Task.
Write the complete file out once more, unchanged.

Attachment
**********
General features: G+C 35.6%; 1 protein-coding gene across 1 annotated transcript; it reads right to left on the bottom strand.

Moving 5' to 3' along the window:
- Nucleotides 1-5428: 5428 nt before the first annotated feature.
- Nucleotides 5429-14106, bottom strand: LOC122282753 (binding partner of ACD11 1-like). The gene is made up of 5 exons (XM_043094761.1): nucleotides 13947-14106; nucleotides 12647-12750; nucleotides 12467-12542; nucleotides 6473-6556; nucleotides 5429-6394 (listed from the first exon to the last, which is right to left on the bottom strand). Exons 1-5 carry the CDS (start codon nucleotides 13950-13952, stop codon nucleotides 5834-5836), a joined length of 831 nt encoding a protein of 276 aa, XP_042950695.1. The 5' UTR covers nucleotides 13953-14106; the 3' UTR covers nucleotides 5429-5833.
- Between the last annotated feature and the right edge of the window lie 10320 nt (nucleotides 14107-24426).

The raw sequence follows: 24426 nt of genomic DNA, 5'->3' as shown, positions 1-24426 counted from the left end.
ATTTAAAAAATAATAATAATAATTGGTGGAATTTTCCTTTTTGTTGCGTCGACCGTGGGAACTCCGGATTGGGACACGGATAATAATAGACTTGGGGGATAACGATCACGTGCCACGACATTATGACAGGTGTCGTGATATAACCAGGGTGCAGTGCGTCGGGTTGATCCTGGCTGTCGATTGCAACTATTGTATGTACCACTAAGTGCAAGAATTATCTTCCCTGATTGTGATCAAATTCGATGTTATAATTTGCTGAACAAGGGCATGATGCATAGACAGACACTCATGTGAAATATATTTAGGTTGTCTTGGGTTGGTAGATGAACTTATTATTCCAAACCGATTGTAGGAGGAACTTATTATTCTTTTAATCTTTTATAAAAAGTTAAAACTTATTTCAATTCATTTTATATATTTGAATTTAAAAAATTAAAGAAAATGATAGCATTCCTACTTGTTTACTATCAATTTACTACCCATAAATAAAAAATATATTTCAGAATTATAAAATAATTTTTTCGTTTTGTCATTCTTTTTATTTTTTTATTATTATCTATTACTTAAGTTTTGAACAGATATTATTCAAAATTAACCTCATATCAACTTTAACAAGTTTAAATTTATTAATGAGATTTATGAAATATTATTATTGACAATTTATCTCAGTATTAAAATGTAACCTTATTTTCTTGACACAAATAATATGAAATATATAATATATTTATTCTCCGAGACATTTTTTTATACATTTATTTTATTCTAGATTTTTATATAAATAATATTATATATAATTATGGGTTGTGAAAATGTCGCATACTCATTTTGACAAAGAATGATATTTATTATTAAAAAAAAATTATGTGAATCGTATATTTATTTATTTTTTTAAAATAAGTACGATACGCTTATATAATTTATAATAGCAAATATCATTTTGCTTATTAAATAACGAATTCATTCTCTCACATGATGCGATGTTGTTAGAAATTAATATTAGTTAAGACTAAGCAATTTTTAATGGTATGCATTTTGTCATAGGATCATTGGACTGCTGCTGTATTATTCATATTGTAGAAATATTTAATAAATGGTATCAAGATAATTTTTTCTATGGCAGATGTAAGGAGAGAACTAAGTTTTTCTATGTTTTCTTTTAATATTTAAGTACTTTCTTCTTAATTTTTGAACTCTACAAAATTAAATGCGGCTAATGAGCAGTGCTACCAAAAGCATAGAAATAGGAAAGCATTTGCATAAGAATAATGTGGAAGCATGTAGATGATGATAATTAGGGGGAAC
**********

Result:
General features: G+C 35.6%; 1 protein-coding gene across 1 annotated transcript; it reads right to left on the bottom strand.

Moving 5' to 3' along the window:
- Nucleotides 1-5428: 5428 nt before the first annotated feature.
- Nucleotides 5429-14106, bottom strand: LOC122282753 (binding partner of ACD11 1-like). The gene is made up of 5 exons (XM_043094761.1): nucleotides 13947-14106; nucleotides 12647-12750; nucleotides 12467-12542; nucleotides 6473-6556; nucleotides 5429-6394 (listed from the first exon to the last, which is right to left on the bottom strand). Exons 1-5 carry the CDS (start codon nucleotides 13950-13952, stop codon nucleotides 5834-5836), a joined length of 831 nt encoding a protein of 276 aa, XP_042950695.1. The 5' UTR covers nucleotides 13953-14106; the 3' UTR covers nucleotides 5429-5833.
- Between the last annotated feature and the right edge of the window lie 10320 nt (nucleotides 14107-24426).

The raw sequence follows: 24426 nt of genomic DNA, 5'->3' as shown, positions 1-24426 counted from the left end.
ATTTAAAAAATAATAATAATAATTGGTGGAATTTTCCTTTTTGTTGCGTCGACCGTGGGAACTCCGGATTGGGACACGGATAATAATAGACTTGGGGGATAACGATCACGTGCCACGACATTATGACAGGTGTCGTGATATAACCAGGGTGCAGTGCGTCGGGTTGATCCTGGCTGTCGATTGCAACTATTGTATGTACCACTAAGTGCAAGAATTATCTTCCCTGATTGTGATCAAATTCGATGTTATAATTTGCTGAACAAGGGCATGATGCATAGACAGACACTCATGTGAAATATATTTAGGTTGTCTTGGGTTGGTAGATGAACTTATTATTCCAAACCGATTGTAGGAGGAACTTATTATTCTTTTAATCTTTTATAAAAAGTTAAAACTTATTTCAATTCATTTTATATATTTGAATTTAAAAAATTAAAGAAAATGATAGCATTCCTACTTGTTTACTATCAATTTACTACCCATAAATAAAAAATATATTTCAGAATTATAAAATAATTTTTTCGTTTTGTCATTCTTTTTATTTTTTTATTATTATCTATTACTTAAGTTTTGAACAGATATTATTCAAAATTAACCTCATATCAACTTTAACAAGTTTAAATTTATTAATGAGATTTATGAAATATTATTATTGACAATTTATCTCAGTATTAAAATGTAACCTTATTTTCTTGACACAAATAATATGAAATATATAATATATTTATTCTCCGAGACATTTTTTTATACATTTATTTTATTCTAGATTTTTATATAAATAATATTATATATAATTATGGGTTGTGAAAATGTCGCATACTCATTTTGACAAAGAATGATATTTATTATTAAAAAAAAATTATGTGAATCGTATATTTATTTATTTTTTTAAAATAAGTACGATACGCTTATATAATTTATAATAGCAAATATCATTTTGCTTATTAAATAACGAATTCATTCTCTCACATGATGCGATGTTGTTAGAAATTAATATTAGTTAAGACTAAGCAATTTTTAATGGTATGCATTTTGTCATAGGATCATTGGACTGCTGCTGTATTATTCATATTGTAGAAATATTTAATAAATGGTATCAAGATAATTTTTTCTATGGCAGATGTAAGGAGAGAACTAAGTTTTTCTATGTTTTCTTTTAATATTTAAGTACTTTCTTCTTAATTTTTGAACTCTACAAAATTAAATGCGGCTAATGAGCAGTGCTACCAAAAGCATAGAAATAGGAAAGCATTTGCATAAGAATAATGTGGAAGCATGTAGATGATGATAATTAGGGGGAAC